Health Care Reform
Individual Insurance – Will my premiums go up or down?
By: Casey Sanders
The Supreme Court ruled on Health Care Reform (Obamacare) and people want to know how it will directly impact them in a couple of years, as well as how it will impact the country long-term. With all the media chatter and arguing about how great it will be or how much of a drain on our economy it will be, which is right?
I must first point out that this is a complicated question because it will impact different employers in very different ways and it will impact individuals in very different ways, as well. To make this difficult question as simple and clear as possible, I will break it down into a couple of different categories and this article will specifically address how it will impact someone purchasing individual insurance. There will be a follow-up article describing the impact felt in the group market.
The impact on individual insurance:
Americans won’t really see dramatic change until January 1, 2014 when three major things happen for the first time: 1) State and Federal exchanges are set up that will give consumers one place to go for a side by side comparison of prices and plans which will compete with private insurance plans. 2) Federal subsidies based on income go into effect January 1, 2014. 3) The price spread in what insurance companies can charge between male and female, young and old, falls from the current more than 10 to 1 spread (approx. $75 for a young male to over $800 for an older male) to a 3 to 1 spread.
Taking these one at a time, and in reverse order, here is what you need to know:
1) Insurers have yet to give us full guidance on what they will charge in 2014, but knowing the true cost for a private insurer to insure a 60 year old we anticipate that the 60 year old rate falls only slightly to $750/mo. This means that the least expensive policy for a young healthy person will start at $250/mo. So, if you are a young and healthy person who makes a good income, you will see your current premium approximately double in 2014. On the flip side, those leaving their job before Medicare eligibility age will be able to pay less than what they currently otherwise would for an individual health insurance plan.
2) Many Americans will be impacted by federal subsidies used to buy health insurance. To be exact, those making 400% of poverty level and below will have a cap placed on how much their insurance premiums can be. While this is a difficult sliding scale, and it will require your family household income number to know exactly what your subsidy may be, here is a general idea:
- The single poverty amount is approximately $10,800/year. The family of 4 poverty income amount is approximately $22,000/year in household income.
- So an individual making $40,000/year or less will receive some sort of subsidy to purchase their insurance. Let’s look at a 30 year old starting out making $25,000 per year. The most they would pay for health insurance is about 5% of their income ($104/month). If the going rate is $250/month for this same person the federal government would subsidize the remaining $146/month ($1752 annually).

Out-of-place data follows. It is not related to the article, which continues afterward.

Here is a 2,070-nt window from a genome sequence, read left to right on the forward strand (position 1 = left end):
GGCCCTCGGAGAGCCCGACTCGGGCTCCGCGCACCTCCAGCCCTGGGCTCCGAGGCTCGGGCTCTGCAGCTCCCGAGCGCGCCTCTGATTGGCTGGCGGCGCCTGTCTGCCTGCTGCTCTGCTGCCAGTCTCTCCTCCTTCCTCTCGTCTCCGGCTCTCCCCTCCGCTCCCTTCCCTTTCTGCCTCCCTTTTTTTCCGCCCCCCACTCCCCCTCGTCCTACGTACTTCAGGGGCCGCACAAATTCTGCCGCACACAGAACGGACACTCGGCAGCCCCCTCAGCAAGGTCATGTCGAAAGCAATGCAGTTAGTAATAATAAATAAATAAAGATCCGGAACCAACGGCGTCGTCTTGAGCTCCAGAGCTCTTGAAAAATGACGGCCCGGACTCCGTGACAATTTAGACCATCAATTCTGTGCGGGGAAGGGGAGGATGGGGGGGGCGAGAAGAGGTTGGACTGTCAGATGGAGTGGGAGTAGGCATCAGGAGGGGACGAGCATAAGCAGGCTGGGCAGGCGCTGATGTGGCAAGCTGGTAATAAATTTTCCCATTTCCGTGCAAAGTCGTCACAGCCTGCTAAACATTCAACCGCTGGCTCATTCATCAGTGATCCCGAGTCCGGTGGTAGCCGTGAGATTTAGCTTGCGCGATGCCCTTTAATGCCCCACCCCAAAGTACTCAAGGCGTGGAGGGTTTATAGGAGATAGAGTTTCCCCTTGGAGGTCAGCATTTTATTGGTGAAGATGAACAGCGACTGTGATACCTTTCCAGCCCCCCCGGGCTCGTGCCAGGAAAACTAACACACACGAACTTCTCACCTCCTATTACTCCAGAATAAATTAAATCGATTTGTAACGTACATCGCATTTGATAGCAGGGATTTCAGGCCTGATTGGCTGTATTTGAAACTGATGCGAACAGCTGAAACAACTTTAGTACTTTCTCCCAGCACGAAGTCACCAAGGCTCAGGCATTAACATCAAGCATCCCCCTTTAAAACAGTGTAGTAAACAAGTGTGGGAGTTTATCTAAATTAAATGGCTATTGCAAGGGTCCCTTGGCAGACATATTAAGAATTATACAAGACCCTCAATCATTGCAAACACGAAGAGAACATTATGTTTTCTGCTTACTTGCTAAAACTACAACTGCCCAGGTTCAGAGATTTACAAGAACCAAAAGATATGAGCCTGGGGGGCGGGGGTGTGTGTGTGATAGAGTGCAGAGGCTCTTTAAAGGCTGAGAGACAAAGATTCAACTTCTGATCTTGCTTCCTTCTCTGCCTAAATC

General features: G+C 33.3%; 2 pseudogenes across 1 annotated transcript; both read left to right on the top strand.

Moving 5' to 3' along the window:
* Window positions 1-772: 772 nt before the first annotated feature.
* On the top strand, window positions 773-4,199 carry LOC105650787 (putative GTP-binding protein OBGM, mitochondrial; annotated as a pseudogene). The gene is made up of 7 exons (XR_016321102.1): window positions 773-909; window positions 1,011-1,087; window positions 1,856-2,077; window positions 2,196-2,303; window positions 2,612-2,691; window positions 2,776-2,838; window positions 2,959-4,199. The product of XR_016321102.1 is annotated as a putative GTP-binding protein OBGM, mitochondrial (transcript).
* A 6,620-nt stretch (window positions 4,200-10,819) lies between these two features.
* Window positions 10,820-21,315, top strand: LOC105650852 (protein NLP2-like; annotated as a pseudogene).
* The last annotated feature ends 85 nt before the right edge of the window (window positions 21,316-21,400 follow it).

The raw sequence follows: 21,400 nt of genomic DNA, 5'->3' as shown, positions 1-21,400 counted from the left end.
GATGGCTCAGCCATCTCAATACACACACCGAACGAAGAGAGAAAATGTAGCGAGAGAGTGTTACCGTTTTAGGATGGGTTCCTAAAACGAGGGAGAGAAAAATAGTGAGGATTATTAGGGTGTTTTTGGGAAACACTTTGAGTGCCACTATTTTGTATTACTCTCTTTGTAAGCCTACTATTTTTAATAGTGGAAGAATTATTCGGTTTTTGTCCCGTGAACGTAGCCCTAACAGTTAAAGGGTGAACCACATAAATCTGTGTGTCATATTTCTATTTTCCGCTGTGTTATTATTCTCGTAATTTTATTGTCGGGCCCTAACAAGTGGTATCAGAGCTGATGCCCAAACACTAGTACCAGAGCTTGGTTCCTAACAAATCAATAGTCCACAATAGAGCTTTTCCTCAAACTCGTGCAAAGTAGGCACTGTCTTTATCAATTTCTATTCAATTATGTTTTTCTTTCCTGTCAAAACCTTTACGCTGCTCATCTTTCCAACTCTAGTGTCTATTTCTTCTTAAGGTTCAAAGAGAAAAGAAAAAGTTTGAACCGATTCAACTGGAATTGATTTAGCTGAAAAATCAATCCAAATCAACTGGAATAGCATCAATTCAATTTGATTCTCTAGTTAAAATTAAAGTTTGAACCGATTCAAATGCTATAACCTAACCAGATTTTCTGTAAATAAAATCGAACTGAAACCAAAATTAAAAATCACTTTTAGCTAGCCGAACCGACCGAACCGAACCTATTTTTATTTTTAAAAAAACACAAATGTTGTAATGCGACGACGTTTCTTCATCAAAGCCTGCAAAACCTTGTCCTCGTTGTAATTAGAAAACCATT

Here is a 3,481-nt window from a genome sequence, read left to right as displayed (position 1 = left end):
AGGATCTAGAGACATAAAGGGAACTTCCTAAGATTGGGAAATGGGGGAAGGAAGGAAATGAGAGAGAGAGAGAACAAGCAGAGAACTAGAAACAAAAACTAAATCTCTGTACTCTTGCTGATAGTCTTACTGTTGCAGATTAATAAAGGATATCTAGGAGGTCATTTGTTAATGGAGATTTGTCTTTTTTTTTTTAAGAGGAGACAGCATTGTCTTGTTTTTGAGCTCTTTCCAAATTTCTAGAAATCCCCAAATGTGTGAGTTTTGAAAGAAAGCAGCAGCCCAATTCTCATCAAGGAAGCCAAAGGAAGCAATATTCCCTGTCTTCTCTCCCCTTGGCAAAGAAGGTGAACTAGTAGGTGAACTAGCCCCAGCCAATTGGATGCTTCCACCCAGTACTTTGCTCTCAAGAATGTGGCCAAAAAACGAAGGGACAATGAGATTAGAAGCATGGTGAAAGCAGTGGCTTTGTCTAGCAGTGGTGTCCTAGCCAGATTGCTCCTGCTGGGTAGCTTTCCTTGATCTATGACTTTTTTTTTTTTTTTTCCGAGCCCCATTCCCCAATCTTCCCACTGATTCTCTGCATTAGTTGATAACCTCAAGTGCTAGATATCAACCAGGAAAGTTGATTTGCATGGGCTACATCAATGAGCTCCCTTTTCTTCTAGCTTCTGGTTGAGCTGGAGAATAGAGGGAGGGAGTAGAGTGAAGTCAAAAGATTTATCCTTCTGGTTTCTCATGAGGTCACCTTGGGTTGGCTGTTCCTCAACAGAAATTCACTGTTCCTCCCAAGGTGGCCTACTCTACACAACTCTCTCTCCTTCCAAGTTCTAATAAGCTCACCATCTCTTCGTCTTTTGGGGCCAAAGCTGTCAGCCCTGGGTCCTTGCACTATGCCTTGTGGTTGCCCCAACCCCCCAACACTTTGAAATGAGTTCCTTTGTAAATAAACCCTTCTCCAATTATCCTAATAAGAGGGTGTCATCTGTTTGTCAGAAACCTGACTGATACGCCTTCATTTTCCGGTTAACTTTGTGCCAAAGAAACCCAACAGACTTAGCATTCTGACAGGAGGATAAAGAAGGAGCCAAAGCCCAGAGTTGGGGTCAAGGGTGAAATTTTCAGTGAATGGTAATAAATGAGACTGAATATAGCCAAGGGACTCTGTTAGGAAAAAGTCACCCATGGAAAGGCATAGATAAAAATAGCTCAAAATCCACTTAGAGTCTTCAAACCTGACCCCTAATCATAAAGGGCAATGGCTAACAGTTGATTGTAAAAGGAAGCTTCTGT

- Now we will look at a family of 4 that is struggling because one person is out of work. Since they have a household income of $40,000/year they would, at most, pay about 4.9% of their household income for their health insurance. The family premium could not exceed $165/mo. The typical premium for a healthy family of 4 is currently about $800/month. That means that the federal government would subsidize approximately $7620/year.
- If you are an individual making more than $40,000/year, or a family with a household income of more than $90,000/year, there will be no subsidies to buy health insurance.
3) In 2014, individuals will also have the option of purchasing health insurance through the exchanges. Please note if you would like to receive a subsidy you must purchase through the exchange. A state or federal health insurance exchange will likely be made up of multiple insurance carrier choices with all offering Bronze, Silver, Gold, and Platinum plans. These will likely all have similar plan designs and prices. While it may add choices to the individual market place, it is unlikely that the policies will be priced any more or less than what private individual policies will cost.
In summary, the impact on the individual health insurance marketplace will largely fall along income lines. Lower income individuals would receive subsidies to buy in the state exchange plans and higher income earners would most likely purchase private insurance without subsidies. Ultimately the biggest question will be how long the government can provide subsidies for 30+ million Americans to buy health insurance? Because the cost of care was not addressed in the initial bill, we expect that tax increases will likely offset the premium subsidies. The mandate to purchase insurance will also raise some tax revenue for the government. If you choose not to carry insurance in 2014 you will pay the “whopping” fine of $95/year. If I were young and low income I would choose to pay $9/month in a penalty instead of $100/month for insurance.
One thing I did not address is the impact of guarantee issue requirements. Most insurance carriers expect this requirement (the inability to decline because of past health history) alone to raise premiums on individual policies. Because we have not seen indications on how high the increases will be, I did not address it. Guarantee issue on individual health policies opens new markets for lower insurance costs for the sick. While it does benefit them, the cost of health care for everyone will increase when all else stays the same.